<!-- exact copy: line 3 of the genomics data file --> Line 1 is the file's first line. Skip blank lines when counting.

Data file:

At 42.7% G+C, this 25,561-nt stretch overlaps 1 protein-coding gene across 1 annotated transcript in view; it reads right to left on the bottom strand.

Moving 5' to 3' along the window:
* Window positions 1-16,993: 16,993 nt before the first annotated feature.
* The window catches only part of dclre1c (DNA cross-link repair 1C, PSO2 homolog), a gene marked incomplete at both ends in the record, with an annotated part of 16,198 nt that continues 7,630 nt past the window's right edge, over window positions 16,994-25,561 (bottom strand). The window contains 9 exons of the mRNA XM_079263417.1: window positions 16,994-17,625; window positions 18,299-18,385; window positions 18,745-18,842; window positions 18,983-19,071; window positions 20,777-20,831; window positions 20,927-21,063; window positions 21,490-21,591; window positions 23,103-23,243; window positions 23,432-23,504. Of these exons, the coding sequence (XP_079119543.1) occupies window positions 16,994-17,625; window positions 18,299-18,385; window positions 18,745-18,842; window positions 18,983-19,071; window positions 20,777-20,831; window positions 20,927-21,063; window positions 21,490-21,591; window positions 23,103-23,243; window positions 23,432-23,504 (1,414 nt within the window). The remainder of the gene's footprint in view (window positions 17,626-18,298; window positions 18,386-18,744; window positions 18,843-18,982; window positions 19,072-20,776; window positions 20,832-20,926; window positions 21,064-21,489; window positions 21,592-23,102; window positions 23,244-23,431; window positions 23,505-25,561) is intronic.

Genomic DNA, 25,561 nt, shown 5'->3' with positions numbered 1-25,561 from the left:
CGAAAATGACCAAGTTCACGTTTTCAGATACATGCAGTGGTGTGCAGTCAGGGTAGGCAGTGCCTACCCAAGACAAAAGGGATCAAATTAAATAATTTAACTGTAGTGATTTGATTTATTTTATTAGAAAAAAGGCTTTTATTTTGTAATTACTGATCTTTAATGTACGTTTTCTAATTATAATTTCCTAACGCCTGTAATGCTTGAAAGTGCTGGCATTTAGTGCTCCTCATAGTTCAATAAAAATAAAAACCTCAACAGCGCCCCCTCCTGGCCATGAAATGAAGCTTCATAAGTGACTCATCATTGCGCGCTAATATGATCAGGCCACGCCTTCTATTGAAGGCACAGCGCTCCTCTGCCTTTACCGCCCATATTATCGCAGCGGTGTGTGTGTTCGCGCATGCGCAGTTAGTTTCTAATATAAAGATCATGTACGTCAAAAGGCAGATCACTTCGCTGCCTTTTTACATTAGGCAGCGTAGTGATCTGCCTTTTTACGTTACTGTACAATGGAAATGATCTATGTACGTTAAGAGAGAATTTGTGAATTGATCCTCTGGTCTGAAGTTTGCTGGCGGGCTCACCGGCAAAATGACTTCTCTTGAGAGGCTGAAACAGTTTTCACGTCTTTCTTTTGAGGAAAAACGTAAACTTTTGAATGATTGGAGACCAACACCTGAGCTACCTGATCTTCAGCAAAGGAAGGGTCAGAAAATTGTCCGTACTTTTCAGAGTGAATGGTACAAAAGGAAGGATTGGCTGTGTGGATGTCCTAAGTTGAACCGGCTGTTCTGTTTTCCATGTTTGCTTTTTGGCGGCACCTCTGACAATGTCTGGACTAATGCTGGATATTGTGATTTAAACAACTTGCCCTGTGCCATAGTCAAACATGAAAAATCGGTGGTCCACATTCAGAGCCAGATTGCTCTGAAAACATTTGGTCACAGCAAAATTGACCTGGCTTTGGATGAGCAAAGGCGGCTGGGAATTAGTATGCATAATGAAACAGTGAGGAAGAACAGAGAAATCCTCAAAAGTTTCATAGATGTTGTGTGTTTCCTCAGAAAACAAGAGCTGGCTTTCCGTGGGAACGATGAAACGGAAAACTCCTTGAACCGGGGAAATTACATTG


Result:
* Window positions 1-16,993: 16,993 nt before the first annotated feature.